The Fed Reserve cut its benchmark interest rate to zero on Sunday, the second such emergency rate cut this year in response to the coronavirus. Although the Fed funds rate is indirectly tied to mortgage rates, it’s a good bet that mortgage rates may fall even more in the days and weeks to come as investors flee to safe-haven asset classes, like the 10-year Treasury note, which typically moves with mortgage rates.
“The coronavirus outbreak has harmed communities and disrupted economic activity in many countries, including the United States,” the Fed said in a statement as it cut interest rates to near-zero and launched a $700 billion quantitative easing program to shelter the economy from the effects of the virus.
The Fed also slashed the rate of emergency lending at the discount window for banks by 125 bps to 0.25 percent, and extended the term of loans to 90 days.
Investors have been buying bonds and driving bond yields down over fears that the coronavirus outbreak will suppress economic growth down in the U.S. and abroad. This has pushed the 10-year Treasury note to a series of new lows.
“Lower rates provide an opportunity for lower-cost borrowing including for mortgages which support refinancing and prospective homebuyers,” says Mark Hamrick, Bankrate’s senior economic analyst. “For savers, it will remain important to shop around for the best rates.”
After three previous quarter-point rate cuts in 2019, the mortgage holders that benefited most are those with adjustable-rate mortgages or ARMs, as the Fed cuts meant reductions to their mortgage bill.
Variable rates usually move in the same direction as the federal funds rate. The federal funds rate, however, doesn’t directly affect long-term rates, which include financial products like 30-year fixed-rate mortgages; those tend to move with long-term Treasury yields.
Most variable and short-term rates are linked to two benchmark rates: the prime or the London interbank offered rate (Libor) plus a margin, which is a number of percentage points. These rates usually march in step with the federal funds rate, so rate cuts mean an extra jingle in some borrowers’ pockets.
What ARM borrowers should know
Variable-rate loans, such as 3/1 and 5/1 ARMs, as well as home equity lines of credit, or HELOCs, get more or less expensive as the Fed boosts or lowers rates. This can be a boon for borrowers or a drain on their wallets, which makes variable-rate loans a sometimes-risky proposition.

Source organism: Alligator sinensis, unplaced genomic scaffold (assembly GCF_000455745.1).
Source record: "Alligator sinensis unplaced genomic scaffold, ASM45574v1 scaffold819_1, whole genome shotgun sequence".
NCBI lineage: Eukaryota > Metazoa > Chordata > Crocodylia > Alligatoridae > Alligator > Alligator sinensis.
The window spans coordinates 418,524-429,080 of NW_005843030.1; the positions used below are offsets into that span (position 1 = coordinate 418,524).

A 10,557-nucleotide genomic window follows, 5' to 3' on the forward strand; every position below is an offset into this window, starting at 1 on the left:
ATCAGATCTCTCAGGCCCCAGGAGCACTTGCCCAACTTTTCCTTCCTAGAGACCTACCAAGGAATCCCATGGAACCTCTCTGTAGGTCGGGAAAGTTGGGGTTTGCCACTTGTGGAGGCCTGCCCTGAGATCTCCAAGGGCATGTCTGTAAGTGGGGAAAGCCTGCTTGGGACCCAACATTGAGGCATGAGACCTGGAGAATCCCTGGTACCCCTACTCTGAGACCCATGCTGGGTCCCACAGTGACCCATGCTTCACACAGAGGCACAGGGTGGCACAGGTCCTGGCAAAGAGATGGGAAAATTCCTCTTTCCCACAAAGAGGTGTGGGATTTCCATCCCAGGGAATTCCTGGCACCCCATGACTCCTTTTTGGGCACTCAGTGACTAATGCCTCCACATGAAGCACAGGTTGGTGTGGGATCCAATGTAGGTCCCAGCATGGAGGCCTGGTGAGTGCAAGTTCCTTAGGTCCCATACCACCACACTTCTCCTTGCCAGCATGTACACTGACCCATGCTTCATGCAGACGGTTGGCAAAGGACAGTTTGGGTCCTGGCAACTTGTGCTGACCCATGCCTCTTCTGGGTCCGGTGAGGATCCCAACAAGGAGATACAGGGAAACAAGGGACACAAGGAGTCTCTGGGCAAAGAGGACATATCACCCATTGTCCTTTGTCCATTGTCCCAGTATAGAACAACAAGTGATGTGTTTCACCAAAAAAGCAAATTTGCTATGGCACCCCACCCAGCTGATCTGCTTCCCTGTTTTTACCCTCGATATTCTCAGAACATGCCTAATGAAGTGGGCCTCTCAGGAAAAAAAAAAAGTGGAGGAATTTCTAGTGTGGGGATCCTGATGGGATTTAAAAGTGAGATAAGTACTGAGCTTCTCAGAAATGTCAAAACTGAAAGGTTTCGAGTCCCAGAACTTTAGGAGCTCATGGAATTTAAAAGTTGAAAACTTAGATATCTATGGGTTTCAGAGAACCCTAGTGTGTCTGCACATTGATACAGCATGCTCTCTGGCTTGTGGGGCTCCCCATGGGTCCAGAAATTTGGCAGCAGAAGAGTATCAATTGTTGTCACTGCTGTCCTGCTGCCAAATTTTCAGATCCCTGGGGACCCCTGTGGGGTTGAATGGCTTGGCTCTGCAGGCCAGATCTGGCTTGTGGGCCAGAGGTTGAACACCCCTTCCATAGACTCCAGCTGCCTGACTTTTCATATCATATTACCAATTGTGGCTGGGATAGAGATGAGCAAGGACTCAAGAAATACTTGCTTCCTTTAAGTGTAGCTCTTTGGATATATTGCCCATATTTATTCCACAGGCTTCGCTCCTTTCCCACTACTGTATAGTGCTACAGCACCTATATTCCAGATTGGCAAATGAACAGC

Products like 5/1 ARMs give consumers the first five years with a fixed rate; after the fixed-rate period ends, there are annual rate adjustments for the remainder of the loan. So, if your rate drops during the adjustment period the cost of your ARM drops, too.
Many HELOCs are also variable rate loans, which means a win for borrowers in a falling rate environment.
The problem is that rates don’t always drop. So, it’s important for borrowers to analyze all scenarios: how much they’ll spend as well as how much they’ll save if rates rise and fall. It’s important to ask yourself: can I afford my mortgage payments if rates spike? Although your initial out-of-pocket payment will likely be lower with an ARM, that low cost might not last if rates rise.
Often borrowers choose ARMs to get the lowest initial rate possible, regardless of the variable-rate risk. This can be a cost-saving strategy if the borrower is certain they’re going to sell before the fixed-rate period ends or can refinance into another mortgage.
For borrowers who plan on staying put or might not be able to refinance later (due to credit or employment issues, for example), that upfront cost-savings likely isn’t a worthwhile gamble.
Consumers may want to keep an eye on these indicators
The Fed’s decisions on rate movements are often influenced by several economic factors, which consumers can easily track. Employment, inflation and consumer price index are essential data the Fed considers when deciding what to do with rates.
One thing consumers may want to look at is the employment report, which is published monthly by the Bureau of Labor Statistics, or BLS.
The target inflation rate is another yardstick for rate changes. Currently, inflation is still dipping just below the Fed’s target 2 percent rate, which — in concert with other economic trends — could nudge the Fed toward future rate cuts.
As long-term mortgage rates fall well below 4 percent, many borrowers are in a good position to save money.
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